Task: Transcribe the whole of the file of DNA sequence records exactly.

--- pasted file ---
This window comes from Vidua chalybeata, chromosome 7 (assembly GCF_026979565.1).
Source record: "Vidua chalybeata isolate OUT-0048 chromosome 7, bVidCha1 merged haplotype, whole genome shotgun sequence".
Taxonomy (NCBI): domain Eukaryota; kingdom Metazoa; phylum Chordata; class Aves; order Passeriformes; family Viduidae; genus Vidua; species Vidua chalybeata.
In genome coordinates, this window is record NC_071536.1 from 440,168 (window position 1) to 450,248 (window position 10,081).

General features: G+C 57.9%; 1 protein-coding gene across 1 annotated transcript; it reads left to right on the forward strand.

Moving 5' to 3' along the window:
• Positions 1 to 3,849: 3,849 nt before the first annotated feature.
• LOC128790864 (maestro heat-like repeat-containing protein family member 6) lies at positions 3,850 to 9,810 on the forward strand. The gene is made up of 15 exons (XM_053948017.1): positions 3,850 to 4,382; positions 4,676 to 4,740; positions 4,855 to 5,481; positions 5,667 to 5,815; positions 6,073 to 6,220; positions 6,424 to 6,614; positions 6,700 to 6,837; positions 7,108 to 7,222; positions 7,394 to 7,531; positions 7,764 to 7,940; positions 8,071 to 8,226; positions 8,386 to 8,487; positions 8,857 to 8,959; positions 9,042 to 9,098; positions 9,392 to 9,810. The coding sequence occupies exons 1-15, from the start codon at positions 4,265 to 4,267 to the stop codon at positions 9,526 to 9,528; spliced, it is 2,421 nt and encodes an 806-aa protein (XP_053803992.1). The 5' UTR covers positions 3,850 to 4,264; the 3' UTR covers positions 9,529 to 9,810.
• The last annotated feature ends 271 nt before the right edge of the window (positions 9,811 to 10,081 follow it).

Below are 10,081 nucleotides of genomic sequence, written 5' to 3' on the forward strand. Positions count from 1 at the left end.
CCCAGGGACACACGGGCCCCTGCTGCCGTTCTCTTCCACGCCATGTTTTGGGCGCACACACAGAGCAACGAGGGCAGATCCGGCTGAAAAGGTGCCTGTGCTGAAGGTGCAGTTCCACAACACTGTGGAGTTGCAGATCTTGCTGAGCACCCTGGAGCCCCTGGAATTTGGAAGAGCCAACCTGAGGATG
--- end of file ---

This window comes from Vidua chalybeata, chromosome 7 (assembly GCF_026979565.1).
Source record: "Vidua chalybeata isolate OUT-0048 chromosome 7, bVidCha1 merged haplotype, whole genome shotgun sequence".
Taxonomy (NCBI): domain Eukaryota; kingdom Metazoa; phylum Chordata; class Aves; order Passeriformes; family Viduidae; genus Vidua; species Vidua chalybeata.
In genome coordinates, this window is record NC_071536.1 from 440,168 (window position 1) to 450,248 (window position 10,081).

General features: G+C 57.9%; 1 protein-coding gene across 1 annotated transcript; it reads left to right on the forward strand.

Moving 5' to 3' along the window:
• Positions 1 to 3,849: 3,849 nt before the first annotated feature.
• LOC128790864 (maestro heat-like repeat-containing protein family member 6) lies at positions 3,850 to 9,810 on the forward strand. The gene is made up of 15 exons (XM_053948017.1): positions 3,850 to 4,382; positions 4,676 to 4,740; positions 4,855 to 5,481; positions 5,667 to 5,815; positions 6,073 to 6,220; positions 6,424 to 6,614; positions 6,700 to 6,837; positions 7,108 to 7,222; positions 7,394 to 7,531; positions 7,764 to 7,940; positions 8,071 to 8,226; positions 8,386 to 8,487; positions 8,857 to 8,959; positions 9,042 to 9,098; positions 9,392 to 9,810. The coding sequence occupies exons 1-15, from the start codon at positions 4,265 to 4,267 to the stop codon at positions 9,526 to 9,528; spliced, it is 2,421 nt and encodes an 806-aa protein (XP_053803992.1). The 5' UTR covers positions 3,850 to 4,264; the 3' UTR covers positions 9,529 to 9,810.
• The last annotated feature ends 271 nt before the right edge of the window (positions 9,811 to 10,081 follow it).

Below are 10,081 nucleotides of genomic sequence, written 5' to 3' on the forward strand. Positions count from 1 at the left end.
CCCAGGGACACACGGGCCCCTGCTGCCGTTCTCTTCCACGCCATGTTTTGGGCGCACACACAGAGCAACGAGGGCAGATCCGGCTGAAAAGGTGCCTGTGCTGAAGGTGCAGTTCCACAACACTGTGGAGTTGCAGATCTTGCTGAGCACCCTGGAGCCCCTGGAATTTGGAAGAGCCAACCTGAGGATG